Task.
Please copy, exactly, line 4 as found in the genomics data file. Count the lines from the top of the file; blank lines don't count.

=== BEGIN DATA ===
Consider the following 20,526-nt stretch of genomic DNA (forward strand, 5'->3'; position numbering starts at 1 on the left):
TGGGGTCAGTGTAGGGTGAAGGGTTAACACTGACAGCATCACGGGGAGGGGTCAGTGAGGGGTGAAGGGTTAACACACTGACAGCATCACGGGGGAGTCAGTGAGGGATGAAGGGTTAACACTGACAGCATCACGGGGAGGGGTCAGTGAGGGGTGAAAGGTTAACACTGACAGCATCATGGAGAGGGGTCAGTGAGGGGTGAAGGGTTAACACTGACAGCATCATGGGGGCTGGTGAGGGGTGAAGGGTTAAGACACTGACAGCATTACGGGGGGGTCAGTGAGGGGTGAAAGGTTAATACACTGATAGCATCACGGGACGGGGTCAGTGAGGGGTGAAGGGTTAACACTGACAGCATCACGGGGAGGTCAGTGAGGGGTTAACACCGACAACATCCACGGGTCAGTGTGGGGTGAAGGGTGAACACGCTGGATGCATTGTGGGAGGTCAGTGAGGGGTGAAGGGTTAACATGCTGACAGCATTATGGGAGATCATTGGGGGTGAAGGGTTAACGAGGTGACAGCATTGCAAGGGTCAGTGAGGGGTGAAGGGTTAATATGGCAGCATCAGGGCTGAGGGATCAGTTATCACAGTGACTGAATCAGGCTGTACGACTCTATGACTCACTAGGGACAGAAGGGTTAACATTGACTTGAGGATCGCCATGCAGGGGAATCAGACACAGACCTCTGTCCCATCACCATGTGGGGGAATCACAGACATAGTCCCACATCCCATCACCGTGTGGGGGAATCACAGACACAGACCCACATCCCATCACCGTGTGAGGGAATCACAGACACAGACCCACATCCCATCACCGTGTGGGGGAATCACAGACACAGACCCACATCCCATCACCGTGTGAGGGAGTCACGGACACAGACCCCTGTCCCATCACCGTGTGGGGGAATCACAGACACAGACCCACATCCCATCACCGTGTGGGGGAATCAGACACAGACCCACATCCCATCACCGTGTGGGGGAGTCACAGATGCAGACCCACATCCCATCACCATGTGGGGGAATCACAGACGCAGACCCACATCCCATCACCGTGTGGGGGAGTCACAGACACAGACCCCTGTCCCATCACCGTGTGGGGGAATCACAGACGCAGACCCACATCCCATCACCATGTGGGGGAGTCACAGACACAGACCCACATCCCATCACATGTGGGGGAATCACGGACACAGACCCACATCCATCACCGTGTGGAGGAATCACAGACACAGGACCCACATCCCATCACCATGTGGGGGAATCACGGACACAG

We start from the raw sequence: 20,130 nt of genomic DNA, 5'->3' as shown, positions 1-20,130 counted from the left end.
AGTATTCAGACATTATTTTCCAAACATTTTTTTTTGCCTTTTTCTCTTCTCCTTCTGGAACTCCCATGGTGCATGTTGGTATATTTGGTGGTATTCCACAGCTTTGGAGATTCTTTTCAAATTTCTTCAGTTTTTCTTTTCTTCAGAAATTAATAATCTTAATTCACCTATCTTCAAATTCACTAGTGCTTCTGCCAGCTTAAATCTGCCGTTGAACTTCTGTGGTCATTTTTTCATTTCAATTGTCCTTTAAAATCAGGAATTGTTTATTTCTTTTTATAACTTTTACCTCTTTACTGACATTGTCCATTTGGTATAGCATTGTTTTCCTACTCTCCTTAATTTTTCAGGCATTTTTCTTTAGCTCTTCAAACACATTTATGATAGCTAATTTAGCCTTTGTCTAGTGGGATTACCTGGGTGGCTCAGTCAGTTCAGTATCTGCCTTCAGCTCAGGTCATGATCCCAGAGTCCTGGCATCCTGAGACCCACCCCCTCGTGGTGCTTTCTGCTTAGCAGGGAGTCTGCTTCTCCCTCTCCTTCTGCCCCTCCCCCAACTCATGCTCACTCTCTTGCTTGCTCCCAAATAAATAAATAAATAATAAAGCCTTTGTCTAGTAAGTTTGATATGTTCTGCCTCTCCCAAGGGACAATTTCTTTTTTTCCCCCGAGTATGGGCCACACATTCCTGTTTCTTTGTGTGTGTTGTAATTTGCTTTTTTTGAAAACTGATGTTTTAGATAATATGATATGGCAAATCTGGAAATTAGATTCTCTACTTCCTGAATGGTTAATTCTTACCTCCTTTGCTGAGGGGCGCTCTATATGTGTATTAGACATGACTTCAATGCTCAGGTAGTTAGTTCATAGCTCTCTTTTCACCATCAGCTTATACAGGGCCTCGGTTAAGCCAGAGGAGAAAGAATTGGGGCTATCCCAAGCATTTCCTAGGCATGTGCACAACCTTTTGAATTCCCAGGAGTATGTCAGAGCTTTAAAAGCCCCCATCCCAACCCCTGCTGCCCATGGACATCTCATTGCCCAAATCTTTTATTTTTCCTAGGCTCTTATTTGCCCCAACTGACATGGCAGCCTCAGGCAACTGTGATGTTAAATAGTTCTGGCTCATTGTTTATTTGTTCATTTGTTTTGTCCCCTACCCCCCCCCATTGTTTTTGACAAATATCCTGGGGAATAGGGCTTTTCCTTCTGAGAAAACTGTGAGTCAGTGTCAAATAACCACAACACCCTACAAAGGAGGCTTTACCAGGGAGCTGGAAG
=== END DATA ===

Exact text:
AGTATTCAGACATTATTTTCCAAACATTTTTTTTTGCCTTTTTCTCTTCTCCTTCTGGAACTCCCATGGTGCATGTTGGTATATTTGGTGGTATTCCACAGCTTTGGAGATTCTTTTCAAATTTCTTCAGTTTTTCTTTTCTTCAGAAATTAATAATCTTAATTCACCTATCTTCAAATTCACTAGTGCTTCTGCCAGCTTAAATCTGCCGTTGAACTTCTGTGGTCATTTTTTCATTTCAATTGTCCTTTAAAATCAGGAATTGTTTATTTCTTTTTATAACTTTTACCTCTTTACTGACATTGTCCATTTGGTATAGCATTGTTTTCCTACTCTCCTTAATTTTTCAGGCATTTTTCTTTAGCTCTTCAAACACATTTATGATAGCTAATTTAGCCTTTGTCTAGTGGGATTACCTGGGTGGCTCAGTCAGTTCAGTATCTGCCTTCAGCTCAGGTCATGATCCCAGAGTCCTGGCATCCTGAGACCCACCCCCTCGTGGTGCTTTCTGCTTAGCAGGGAGTCTGCTTCTCCCTCTCCTTCTGCCCCTCCCCCAACTCATGCTCACTCTCTTGCTTGCTCCCAAATAAATAAATAAATAATAAAGCCTTTGTCTAGTAAGTTTGATATGTTCTGCCTCTCCCAAGGGACAATTTCTTTTTTTCCCCCGAGTATGGGCCACACATTCCTGTTTCTTTGTGTGTGTTGTAATTTGCTTTTTTTGAAAACTGATGTTTTAGATAATATGATATGGCAAATCTGGAAATTAGATTCTCTACTTCCTGAATGGTTAATTCTTACCTCCTTTGCTGAGGGGCGCTCTATATGTGTATTAGACATGACTTCAATGCTCAGGTAGTTAGTTCATAGCTCTCTTTTCACCATCAGCTTATACAGGGCCTCGGTTAAGCCAGAGGAGAAAGAATTGGGGCTATCCCAAGCATTTCCTAGGCATGTGCACAACCTTTTGAATTCCCAGGAGTATGTCAGAGCTTTAAAAGCCCCCATCCCAACCCCTGCTGCCCATGGACATCTCATTGCCCAAATCTTTTATTTTTCCTAGGCTCTTATTTGCCCCAACTGACATGGCAGCCTCAGGCAACTGTGATGTTAAATAGTTCTGGCTCATTGTTTATTTGTTCATTTGTTTTGTCCCCTACCCCCCCCCATTGTTTTTGACAAATATCCTGGGGAATAGGGCTTTTCCTTCTGAGAAAACTGTGAGTCAGTGTCAAATAACCACAACACCCTACAAAGGAGGCTTTACCAGGGAGCTGGAAG